With respect to TCP handling in the emerging MoCA 2.0 standard, a maximum roundtrip delay is provided. In order to obtain 100 Mbps, the required maximum roundtrip delay is about 5 milliseconds (including application delay) for a window size of 64 KB. This latency threshold cannot be met by MoCA 1.1's request-grant mechanism. The average one-way delay with MoCA 1.1's parameters is 2.8 milliseconds. The maximum available TCP throughput cannot exceed 80 Mbps. Latency should be below a 2.5 milliseconds roundtrip, including application latency 1-2 milliseconds. Systems and methods according to the invention preferably use FR to reduce latency on flows where average data rate or average packet rate is above a predetermined threshold.
The following conditions apply to a real-time simulation using FR. The simulation preferably determined FR durations and FR intervals by statistics measurement. The simulation used an averaged number of bits in a 10 millisecond sliding window, and the standard deviation of the bits. The simulation also used an averaged number of packets in a 10 millisecond sliding window, and the standard deviation of the bits. FR was applied when one or both of the average number of bits and the average number of packets exceeded a predetermined threshold.
Based on the foregoing statistics, the simulation calculated FR duration and FR intervals. The FR duration and FR interval were set according to the standard deviation of packet rate and the standard deviation of the bit rate. In one exemplary simulation, the average MAP cycle size=1000 Micro seconds, the FR was set for the next 3 MAP cycles and the PHY rate was set at 600 Mbps. The RR was assumed as given for each 3 MAP cycles.
A MoCA MAC Real Time simulator 306 was used to simulate the network. Another ECL 308 and server 310 was used on the second side of the simulation to simulate the delay involved with receiving and a second transmission. As stated above, the test conditions were as follows:
Average MAP cycle size=1000 uSec
FR for 3 future MAP Cycles
(assume RR given each 3 MAP cycle)
PHY Rate=600 Mbps
Table 3 shows simulation results obtained using FR according to the invention.
on wire w/o
Generally, as described in detail below, the system of
Typically, each node comprises a modem having a CL (Convergence) layer, a Media Access Control layer and a PHY layer and the packet aggregation functionality is performed at the CL layer (at the ECL layer, if the packets are Ethernet packets, abbreviated “Epkts” in
Each aggregation frame 630A, 630F typically comprises at least some of the following information: an indication that the frame is an aggregation frame rather than a single-packet frame and an indication of the size of at least some of the packets in the frame. This information is typically stored in the header 632 of the aggregation frame. Each packet 640 in each frame typically has a header having CRC (cyclic redundancy check) code for the header itself and CRC code for the content of the packet.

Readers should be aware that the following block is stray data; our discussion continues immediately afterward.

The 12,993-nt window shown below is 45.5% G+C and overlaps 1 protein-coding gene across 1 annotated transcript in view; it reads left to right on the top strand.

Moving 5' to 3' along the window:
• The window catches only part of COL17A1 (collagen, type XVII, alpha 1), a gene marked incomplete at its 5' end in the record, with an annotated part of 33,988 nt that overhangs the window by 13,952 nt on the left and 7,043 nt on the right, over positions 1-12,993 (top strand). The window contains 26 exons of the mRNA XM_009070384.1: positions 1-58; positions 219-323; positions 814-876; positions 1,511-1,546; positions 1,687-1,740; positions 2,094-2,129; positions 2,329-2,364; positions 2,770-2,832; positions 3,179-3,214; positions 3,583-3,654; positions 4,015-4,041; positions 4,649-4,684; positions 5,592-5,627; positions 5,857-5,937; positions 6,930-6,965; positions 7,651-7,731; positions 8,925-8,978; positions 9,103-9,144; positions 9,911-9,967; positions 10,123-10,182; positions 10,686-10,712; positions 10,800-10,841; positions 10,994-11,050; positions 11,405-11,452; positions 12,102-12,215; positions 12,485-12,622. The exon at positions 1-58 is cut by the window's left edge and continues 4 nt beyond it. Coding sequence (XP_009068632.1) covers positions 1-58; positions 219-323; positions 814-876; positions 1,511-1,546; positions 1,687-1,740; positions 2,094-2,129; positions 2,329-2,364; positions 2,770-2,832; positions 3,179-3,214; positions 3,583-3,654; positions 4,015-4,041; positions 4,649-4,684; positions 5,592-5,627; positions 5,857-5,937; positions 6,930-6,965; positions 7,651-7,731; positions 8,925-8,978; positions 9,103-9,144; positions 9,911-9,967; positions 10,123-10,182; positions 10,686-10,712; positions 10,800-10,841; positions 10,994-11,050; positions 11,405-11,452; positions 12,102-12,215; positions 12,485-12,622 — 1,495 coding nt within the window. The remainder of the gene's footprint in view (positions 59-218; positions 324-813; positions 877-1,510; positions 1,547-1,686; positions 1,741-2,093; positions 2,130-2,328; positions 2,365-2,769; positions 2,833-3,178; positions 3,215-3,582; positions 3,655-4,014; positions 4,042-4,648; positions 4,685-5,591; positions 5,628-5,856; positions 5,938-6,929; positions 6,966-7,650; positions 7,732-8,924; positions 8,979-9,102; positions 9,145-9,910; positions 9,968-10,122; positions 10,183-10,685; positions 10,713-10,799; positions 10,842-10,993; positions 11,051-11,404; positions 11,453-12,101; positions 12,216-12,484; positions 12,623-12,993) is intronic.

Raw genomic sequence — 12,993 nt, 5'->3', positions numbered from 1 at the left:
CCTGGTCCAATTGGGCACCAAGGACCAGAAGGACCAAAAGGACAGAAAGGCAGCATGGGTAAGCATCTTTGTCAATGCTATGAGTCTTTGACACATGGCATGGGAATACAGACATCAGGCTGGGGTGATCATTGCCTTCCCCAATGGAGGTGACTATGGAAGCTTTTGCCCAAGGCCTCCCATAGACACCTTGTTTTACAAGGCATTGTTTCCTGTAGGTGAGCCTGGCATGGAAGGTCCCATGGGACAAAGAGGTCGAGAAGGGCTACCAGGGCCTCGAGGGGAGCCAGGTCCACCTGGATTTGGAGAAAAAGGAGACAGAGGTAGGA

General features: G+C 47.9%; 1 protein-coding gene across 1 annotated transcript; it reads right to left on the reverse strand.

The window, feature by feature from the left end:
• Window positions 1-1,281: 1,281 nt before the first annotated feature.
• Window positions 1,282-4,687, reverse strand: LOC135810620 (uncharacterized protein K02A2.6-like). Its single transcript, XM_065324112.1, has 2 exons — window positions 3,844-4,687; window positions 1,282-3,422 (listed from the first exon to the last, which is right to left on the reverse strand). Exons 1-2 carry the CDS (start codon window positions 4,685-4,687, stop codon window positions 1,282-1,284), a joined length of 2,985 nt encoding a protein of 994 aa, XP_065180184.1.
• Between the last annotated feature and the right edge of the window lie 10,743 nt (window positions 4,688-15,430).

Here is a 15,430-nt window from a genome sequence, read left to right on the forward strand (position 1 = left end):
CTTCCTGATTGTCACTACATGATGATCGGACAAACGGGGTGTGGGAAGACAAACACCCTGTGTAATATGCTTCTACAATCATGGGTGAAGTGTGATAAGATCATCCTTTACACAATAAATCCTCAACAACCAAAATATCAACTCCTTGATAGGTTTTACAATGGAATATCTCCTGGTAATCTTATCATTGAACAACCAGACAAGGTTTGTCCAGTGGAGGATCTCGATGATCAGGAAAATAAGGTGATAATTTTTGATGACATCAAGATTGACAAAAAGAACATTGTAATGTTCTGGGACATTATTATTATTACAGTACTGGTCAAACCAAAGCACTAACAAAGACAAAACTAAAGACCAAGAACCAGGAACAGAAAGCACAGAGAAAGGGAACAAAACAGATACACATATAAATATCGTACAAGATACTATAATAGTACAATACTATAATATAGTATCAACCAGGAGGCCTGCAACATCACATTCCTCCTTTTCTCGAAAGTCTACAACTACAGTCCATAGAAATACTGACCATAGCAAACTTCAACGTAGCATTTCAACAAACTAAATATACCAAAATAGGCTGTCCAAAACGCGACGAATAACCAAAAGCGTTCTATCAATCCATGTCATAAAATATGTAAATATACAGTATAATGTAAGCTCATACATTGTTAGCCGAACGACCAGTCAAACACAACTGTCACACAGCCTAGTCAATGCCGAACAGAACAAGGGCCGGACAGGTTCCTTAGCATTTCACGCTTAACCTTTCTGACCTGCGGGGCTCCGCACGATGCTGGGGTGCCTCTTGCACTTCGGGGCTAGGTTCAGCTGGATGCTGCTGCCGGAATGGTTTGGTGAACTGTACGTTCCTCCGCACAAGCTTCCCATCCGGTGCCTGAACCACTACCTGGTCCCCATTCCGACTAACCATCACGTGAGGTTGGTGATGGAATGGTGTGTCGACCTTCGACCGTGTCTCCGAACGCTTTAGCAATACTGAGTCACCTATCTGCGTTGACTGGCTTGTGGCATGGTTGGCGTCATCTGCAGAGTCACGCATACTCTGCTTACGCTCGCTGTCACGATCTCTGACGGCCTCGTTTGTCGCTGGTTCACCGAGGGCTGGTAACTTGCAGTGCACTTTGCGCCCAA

A network access coordinator 650, which may be a node itself, is operative to coordinate the access of the plurality of nodes 620 to the network of channels 610 by granting or refusing transmission requests or by granting unsolicited transmission permission. At least one of the nodes 620 is operative to inform the network access coordinator 650 when it has formed an aggregation frame 630 comprising at least one aggregated packet 640. The network access coordinator 650 is operative responsively to determine which portion, if any, of the aggregated packets 640 can be transmitted.
Typically, as shown, at least one node 620 is operative to send a transmission request and the network access coordinator 650, responsively, selectively grants or refrains from granting permission to transmit. In
Node 620E also requests permission to transmit three Ethernet packets to node 620C which is located in the kitchen (as shown in slot IV). However, coordinator 650 grants permission to transmit only two of these (as shown in slot V). Therefore, packet Epkt3 remains at node 620E for the time being. Nodes 620B and 620C each de-aggregate the frames 630A and 630E that they respectively receive as shown.
Packets 640 may comprise packets of different classes and at least one Tx node 620 may be operative to aggregate packets accumulating at the node, as a function of the class to which the packets belong. For example, in
Individual nodes 640 may be operative to aggregate all packets which have accumulated at the node between each of the node's transmission requests. This optional aggregation “rule” may refer to any transmission request or may be specific to transmission requests pertaining to a particular class of node.
In the system of
The system of
Thus, systems and methods for reducing reservation request overhead in a communications network have been described.
Aspects of the invention have been described in terms of illustrative embodiments thereof. A person having ordinary skill in the art will appreciate that numerous additional embodiments, modifications, and variations may exist that remain within the scope and spirit of the appended claim. For example, one of ordinary skill in the art will appreciate that the steps illustrated in the figures may be performed in other than the recited order and that one or more steps illustrated may be optional. The methods and systems of the above-referenced embodiments may also include other additional elements, steps, computer-executable instructions, or computer-readable data structures. In this regard, other embodiments are disclosed herein as well that can be partially or wholly implemented on a computer-readable medium, for example, by storing computer-executable instructions or modules or by utilizing computer-readable data structures.
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|Classification aux États-Unis||370/230, 370/392, 370/352|
|Classification coopérative||H04L41/145, H04L41/5003, H04L41/147, H04L43/0864, H04L43/0894, H04L43/16, H04L47/822, H04L43/0888, H04L12/2861, H04L47/70|
|Classification européenne||H04L12/56R, H04L12/28P1B2, H04L47/82B, H04L41/14C|
|15 déc. 2009||AS||Assignment|